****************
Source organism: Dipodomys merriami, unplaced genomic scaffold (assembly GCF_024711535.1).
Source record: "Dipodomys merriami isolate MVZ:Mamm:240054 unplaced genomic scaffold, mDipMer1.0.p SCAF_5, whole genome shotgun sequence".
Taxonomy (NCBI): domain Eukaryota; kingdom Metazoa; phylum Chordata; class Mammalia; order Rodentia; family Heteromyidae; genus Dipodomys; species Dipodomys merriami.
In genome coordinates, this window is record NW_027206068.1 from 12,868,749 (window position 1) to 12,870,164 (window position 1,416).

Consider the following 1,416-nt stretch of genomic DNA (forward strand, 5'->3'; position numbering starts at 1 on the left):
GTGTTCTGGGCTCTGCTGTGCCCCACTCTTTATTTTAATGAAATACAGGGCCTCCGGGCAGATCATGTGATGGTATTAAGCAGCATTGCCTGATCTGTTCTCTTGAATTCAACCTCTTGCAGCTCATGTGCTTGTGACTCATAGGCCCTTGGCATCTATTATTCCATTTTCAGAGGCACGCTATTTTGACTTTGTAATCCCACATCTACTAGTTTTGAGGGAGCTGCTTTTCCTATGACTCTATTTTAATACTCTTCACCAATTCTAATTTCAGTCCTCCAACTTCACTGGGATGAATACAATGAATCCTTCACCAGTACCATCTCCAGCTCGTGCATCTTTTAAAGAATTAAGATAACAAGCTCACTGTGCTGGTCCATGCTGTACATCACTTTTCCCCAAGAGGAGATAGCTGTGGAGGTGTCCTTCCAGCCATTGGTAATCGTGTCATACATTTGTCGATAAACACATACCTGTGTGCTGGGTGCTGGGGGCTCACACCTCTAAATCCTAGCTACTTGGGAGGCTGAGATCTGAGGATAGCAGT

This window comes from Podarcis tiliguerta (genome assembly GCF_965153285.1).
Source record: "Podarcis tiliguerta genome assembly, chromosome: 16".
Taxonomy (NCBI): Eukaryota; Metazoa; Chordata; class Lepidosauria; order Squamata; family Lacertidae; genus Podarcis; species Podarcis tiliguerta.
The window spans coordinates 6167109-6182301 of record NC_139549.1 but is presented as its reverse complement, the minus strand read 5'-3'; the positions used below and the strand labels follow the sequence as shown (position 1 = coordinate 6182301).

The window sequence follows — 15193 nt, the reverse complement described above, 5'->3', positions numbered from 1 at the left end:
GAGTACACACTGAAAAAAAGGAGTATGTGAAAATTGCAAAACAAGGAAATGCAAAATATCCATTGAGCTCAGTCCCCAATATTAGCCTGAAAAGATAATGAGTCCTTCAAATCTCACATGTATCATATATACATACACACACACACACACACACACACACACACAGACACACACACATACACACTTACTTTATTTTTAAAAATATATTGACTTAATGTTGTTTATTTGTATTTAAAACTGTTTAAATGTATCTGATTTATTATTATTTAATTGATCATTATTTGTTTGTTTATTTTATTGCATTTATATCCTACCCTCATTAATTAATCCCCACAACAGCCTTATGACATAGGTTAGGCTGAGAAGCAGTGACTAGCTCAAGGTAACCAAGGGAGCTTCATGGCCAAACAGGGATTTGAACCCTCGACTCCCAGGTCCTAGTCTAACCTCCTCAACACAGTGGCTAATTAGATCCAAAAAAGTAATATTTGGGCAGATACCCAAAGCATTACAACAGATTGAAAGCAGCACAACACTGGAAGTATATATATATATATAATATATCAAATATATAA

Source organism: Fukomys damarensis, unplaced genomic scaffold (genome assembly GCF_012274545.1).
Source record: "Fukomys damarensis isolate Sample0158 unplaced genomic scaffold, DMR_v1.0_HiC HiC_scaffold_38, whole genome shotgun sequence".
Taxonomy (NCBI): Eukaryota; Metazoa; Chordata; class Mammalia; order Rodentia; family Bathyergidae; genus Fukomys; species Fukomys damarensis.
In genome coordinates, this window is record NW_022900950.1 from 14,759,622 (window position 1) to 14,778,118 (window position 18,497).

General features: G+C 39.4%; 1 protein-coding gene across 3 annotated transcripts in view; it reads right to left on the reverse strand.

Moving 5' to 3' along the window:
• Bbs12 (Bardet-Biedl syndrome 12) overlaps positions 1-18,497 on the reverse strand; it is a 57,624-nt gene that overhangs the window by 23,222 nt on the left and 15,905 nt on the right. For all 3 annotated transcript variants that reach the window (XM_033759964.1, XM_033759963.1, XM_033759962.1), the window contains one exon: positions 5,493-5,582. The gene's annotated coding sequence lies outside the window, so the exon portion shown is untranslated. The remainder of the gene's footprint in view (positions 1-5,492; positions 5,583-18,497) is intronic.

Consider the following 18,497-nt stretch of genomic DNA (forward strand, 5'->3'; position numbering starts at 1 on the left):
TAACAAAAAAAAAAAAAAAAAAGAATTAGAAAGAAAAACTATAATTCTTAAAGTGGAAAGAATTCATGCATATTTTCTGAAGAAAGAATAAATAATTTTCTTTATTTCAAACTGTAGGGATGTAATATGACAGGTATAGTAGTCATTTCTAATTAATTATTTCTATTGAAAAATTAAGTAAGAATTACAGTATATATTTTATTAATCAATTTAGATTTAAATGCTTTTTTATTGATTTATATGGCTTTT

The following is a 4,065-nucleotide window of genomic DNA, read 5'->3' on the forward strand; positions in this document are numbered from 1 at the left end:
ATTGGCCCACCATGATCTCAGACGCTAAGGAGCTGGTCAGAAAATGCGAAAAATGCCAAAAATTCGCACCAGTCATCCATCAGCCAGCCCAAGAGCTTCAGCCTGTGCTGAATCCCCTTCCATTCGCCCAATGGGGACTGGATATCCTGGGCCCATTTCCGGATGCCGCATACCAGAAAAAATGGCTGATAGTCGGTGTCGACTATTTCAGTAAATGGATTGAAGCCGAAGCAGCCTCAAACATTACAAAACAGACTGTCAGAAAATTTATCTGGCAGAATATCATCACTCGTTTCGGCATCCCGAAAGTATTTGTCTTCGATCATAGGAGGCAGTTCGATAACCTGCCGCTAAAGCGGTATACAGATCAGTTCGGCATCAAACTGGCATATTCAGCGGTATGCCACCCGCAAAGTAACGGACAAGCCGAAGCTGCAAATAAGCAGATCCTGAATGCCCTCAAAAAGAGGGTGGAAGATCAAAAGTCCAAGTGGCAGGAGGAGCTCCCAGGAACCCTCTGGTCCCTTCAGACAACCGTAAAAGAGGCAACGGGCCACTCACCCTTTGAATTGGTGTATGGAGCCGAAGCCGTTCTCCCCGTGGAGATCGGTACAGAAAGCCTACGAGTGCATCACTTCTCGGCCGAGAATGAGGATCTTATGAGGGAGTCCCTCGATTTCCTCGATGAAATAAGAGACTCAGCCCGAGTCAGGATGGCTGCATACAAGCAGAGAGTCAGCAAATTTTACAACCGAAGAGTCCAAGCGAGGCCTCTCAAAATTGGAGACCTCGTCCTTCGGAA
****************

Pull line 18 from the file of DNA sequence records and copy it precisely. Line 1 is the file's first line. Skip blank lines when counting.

Moving 5' to 3' along the window: